A new virtual reality tool developed by the University of Leeds, which aims to promote nursing and other specialist health subjects to prospective students, is one of several innovative projects awarded funding by the Office for Students (OfS) today.
The project will use VR technology and educational workshops to engage school students in a range of simulated clinical scenarios – allowing them to respond to real-life challenges through the eyes of healthcare professionals. The project will also use online mentoring to support student university applications, with an emphasis on recruiting more male students to healthcare courses.
Dr Elaine McNichol, from the School of Healthcare at the University of Leeds, said: “Virtual reality is helping us to excite and inspire bright young minds, giving them a first-hand experience of professional healthcare settings. This project can help identify students across the country with the right qualities to become healthcare professionals, which is especially important given today’s staff shortages.”
The University of Leeds proposal was supported by the Leeds Academic Health Partnership
, which shares the aims of this project in trying to attract and diversify the future Leeds health and care workforce.
In total, ten projects have been awarded a combined £440,000 by the OfS in a nationwide scheme which aims to attract more students to nursing, midwifery and allied healthcare courses – including orthoptics, podiatry, and therapeutic radiography. The fund also aims to stimulate innovation in the delivery of these disciplines. On top of OfS funding, an additional £480,000 worth of resources has been committed by participating universities and partners.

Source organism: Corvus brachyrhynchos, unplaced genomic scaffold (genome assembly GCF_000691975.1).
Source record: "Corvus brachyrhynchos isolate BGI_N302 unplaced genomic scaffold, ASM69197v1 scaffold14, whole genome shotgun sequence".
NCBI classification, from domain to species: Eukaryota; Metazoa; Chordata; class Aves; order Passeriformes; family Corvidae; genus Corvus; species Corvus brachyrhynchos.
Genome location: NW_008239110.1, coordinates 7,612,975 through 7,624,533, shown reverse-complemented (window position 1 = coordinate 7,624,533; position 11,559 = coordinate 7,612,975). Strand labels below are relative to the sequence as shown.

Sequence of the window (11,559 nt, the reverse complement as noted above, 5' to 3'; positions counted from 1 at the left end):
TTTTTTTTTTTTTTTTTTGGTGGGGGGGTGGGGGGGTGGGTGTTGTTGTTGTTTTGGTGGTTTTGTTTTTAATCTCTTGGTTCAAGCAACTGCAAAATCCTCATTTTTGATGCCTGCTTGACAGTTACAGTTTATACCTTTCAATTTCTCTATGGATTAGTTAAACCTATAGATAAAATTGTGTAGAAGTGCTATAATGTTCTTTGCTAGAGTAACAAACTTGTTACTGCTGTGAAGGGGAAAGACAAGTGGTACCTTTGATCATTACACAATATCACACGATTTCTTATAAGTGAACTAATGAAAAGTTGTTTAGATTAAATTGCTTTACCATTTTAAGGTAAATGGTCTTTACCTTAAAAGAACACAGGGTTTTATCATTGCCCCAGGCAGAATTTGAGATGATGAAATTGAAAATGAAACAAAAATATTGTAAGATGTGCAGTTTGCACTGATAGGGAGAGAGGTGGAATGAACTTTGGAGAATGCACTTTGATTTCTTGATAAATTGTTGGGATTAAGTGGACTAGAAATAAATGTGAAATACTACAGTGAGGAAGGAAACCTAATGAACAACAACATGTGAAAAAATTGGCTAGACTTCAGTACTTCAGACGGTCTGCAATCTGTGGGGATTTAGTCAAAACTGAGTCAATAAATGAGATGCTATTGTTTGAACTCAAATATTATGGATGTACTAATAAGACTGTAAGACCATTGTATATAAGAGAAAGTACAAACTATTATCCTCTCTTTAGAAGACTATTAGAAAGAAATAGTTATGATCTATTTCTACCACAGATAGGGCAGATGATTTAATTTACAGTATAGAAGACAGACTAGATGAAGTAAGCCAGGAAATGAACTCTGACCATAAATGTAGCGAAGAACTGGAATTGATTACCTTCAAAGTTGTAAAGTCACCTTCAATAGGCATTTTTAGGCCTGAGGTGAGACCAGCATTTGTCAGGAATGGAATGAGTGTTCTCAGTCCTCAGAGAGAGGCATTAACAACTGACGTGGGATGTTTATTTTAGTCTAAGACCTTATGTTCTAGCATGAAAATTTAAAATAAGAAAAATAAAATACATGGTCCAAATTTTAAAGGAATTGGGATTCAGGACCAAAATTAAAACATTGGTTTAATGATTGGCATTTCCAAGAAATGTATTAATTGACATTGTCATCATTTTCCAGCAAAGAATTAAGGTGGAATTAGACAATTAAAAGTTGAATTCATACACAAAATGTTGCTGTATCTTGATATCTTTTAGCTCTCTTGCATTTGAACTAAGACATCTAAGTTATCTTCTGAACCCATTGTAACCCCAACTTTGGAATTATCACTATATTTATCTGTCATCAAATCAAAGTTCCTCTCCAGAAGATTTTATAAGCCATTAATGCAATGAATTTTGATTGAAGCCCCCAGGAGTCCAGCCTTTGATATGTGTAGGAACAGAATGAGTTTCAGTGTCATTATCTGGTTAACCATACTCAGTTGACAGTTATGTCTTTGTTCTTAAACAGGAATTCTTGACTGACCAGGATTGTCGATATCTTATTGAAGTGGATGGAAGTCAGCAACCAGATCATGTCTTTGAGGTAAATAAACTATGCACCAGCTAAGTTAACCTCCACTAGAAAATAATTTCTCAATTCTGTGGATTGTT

Yvonne Hawkins, Director of Teaching Excellence and Student Experience at the OfS, said:
“We are delighted to support these innovative projects to boost take-up and delivery of a wide range of vital health courses – which together will help to provide the country with the next generation of healthcare professionals. These new approaches have great potential to benefit students, healthcare education providers, and the wider health sector. We look forward to seeing how the projects will boost course recruitment and provision and will be actively supporting the sharing of good practice.”
This funding is the final round of the Challenge Fund competition run by the OfS as part of the Strategic Interventions in Health Education Disciplines (SIHED) programme – which aims primarily to increase the number of students entering and completing small, specialist healthcare courses.
The projects are wide in scope, together covering a range of disciplines including nursing, midwifery, and orthoptics. Podiatry and therapeutic radiography are also among the specialist subjects covered. Both disciplines have been identified as vulnerable due to decreasing recruitment and retention in higher education courses.
Dr Katerina Kolyva, Executive Director of the Council of Deans of Health said:
“The Council is delighted to have continued its involvement with the OfS Challenge Fund in its second year. It is wonderful to see such a range of innovative ideas being funded to support entry to our healthcare professions. We look forward to seeing the impact these have and to engaging with our members involved in this work”
For interview requests please contact Simon Moore, University of Leeds press officer, on +44 (0)113 34 38059 and firstname.lastname@example.org.